We recently read this paraphrased comment from Republican Nevada Sen. Don Gustafson in the Las Vegas Sun: “As far as Nevada’s motorcycle helmet law goes, 31 states have repealed similar laws and research has shown little change in motorcycle crash death rates, Gustavson said. Most injuries from crashes are to the arms, legs and other parts of the body—not the head.”
Gustafson was referring to Senate Bill No. 150, which was sponsored by Sens. Gustavson, Barbara Cegavske and Scott Hammond. That bill would principally change the state’s motorcycle helmet laws so people over the age of 21 would not have to wear a helmet while riding.
The question that arises for us is, why in the world would a legislator bother to mislead the public when the simple truth is all the argument he or she needs?
Let’s get a couple of things straight. First, research does not show that the repeal of helmet laws causes little change in motorcycle crash death rates. In fact, according to research on fairwarning.com, when helmet laws are repealed, and despite overall reductions in death rates on the road, deaths for unhelmeted motorcycle riders and passengers go up. In fact, since helmet laws began to be repealed, motorcycle deaths have more than doubled. When you have a second, pull out your smartphone and read this research (not while you’re driving, please): http://tinyurl.com/7gqrfzy.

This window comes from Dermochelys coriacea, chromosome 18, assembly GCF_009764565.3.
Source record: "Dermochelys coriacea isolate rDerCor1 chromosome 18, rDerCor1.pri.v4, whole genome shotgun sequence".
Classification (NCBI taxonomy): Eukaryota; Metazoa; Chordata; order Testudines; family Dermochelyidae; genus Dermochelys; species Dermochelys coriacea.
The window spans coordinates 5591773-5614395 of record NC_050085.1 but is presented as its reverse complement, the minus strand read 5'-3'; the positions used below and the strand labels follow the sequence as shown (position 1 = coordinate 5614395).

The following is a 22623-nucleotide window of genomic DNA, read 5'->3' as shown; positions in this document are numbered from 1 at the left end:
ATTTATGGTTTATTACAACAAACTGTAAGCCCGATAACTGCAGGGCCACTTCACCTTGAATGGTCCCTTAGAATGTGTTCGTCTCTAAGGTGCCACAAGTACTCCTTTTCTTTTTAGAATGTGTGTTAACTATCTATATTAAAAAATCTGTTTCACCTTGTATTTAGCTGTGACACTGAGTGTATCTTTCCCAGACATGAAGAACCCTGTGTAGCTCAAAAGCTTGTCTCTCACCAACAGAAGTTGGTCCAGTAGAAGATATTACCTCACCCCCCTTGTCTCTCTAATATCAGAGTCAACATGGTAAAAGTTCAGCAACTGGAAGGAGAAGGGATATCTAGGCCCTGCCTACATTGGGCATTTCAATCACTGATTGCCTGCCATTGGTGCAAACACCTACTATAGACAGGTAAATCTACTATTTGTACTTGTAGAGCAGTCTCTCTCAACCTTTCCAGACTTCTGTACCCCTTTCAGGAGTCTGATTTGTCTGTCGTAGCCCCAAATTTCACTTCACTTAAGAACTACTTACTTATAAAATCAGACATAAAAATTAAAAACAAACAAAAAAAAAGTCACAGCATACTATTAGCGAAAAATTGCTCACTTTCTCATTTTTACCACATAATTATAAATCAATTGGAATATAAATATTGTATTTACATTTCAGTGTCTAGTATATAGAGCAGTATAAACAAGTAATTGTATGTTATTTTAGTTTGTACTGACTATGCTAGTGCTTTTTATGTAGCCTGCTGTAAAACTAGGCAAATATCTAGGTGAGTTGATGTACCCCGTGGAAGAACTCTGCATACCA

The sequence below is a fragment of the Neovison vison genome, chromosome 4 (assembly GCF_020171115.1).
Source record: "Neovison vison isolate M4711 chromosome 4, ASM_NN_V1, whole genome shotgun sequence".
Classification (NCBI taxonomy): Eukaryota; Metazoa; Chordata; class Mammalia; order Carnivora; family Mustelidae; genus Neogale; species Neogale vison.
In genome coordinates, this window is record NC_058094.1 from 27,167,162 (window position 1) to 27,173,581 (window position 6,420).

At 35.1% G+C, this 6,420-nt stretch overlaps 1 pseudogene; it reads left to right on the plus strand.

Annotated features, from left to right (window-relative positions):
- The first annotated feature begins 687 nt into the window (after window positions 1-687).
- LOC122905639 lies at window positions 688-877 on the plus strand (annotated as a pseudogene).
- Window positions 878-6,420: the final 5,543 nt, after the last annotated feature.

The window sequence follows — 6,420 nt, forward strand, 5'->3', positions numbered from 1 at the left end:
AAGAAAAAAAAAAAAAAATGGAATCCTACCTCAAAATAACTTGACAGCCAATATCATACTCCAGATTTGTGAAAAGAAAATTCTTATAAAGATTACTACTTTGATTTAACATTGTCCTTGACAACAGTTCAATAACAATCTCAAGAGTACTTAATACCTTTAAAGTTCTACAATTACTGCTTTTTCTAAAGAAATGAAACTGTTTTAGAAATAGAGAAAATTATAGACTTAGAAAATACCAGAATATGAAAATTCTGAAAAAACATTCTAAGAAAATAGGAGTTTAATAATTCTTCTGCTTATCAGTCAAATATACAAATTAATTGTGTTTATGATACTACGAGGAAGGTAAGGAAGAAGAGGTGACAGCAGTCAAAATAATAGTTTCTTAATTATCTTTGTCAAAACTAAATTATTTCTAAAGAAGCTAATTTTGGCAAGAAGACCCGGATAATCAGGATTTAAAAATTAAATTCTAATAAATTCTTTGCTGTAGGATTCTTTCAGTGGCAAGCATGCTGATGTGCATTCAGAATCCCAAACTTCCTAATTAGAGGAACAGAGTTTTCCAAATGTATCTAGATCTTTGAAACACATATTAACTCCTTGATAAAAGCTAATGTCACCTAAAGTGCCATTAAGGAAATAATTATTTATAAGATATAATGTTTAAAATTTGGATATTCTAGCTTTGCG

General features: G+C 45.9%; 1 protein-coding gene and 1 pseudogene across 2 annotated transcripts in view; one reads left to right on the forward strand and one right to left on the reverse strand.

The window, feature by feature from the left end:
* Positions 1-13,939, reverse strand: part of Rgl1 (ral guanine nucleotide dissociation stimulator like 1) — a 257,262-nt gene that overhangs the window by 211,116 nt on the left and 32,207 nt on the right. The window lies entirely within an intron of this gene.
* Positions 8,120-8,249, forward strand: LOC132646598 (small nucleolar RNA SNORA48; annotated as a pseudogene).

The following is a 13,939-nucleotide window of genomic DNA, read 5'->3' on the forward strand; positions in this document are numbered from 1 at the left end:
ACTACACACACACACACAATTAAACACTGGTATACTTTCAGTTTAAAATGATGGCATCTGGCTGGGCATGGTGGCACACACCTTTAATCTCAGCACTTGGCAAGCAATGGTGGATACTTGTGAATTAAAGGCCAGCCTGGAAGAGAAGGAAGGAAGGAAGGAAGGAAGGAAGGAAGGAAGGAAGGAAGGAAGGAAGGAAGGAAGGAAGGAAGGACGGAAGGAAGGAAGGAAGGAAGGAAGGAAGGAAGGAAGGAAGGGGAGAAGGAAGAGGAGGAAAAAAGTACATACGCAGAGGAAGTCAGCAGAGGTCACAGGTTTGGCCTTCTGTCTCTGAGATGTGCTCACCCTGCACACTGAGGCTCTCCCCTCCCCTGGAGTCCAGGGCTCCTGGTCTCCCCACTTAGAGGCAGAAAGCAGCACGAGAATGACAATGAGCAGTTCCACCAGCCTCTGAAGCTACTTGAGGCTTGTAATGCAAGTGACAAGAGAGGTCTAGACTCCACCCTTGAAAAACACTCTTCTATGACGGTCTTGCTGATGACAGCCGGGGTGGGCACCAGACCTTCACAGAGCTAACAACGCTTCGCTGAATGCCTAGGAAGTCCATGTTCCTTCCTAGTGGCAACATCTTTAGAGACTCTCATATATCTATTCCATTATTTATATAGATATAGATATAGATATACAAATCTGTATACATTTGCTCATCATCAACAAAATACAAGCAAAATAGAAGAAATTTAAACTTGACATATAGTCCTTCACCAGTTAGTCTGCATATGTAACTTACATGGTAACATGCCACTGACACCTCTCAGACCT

The story has a great infographic using data from the National Highway Traffic Safety Administration that says, “In 1997, 1 out of every 20 traffic fatalities was a motorcycle rider. In 2010, it was 1 in 7.”
In fact, to us people with the Class M driver licenses, Gustafson’s statement is ludicrous, and so far beyond what we know to be true, it’s hard to believe he said it. We’ll take it one step farther. You know those full helmets, the ones with the chin bar? Those helmets are actually safer than the half-helmets you see the rebel riders wearing because the majority of motorcycle deaths are caused by damage in the lower part of the face caused by kissing bumpers. And you know why? Because those riders’ brains are protected by the half-helmet.
Now, many readers will get this far and decide not to read on. “Oh, it’s just those commie liberals spouting liberal nonsense that I can’t be bothered to consider because it contradicts what must be true in order for me to believe nonsense like ‘research has shown little change in motorcycle crash death rates.’ ”
But by considering all the facts, we’re going into our decision with eyes wide open.
At least the motorcycle riding members of this staff think motorcycle helmet laws should be repealed. Of course, their minimum insurance must include the cost for a lifetime of care in a vegetative state, so taxpayers don’t get the bill. These riders, after all, are not putting anyone but themselves and their passengers at risk. And adult passengers get to decide whether they get on at all.
There are enough laws that require people to protect themselves. Shouldn’t this be Darwin’s law at play? In other words, the government shouldn’t require us to wear helmets or seat belts or close-toed shoes, and people should have the freedom to choose whether they want to risk death in order to feel the wind in their hair. That’s what freedom is all about.
It’s only logical.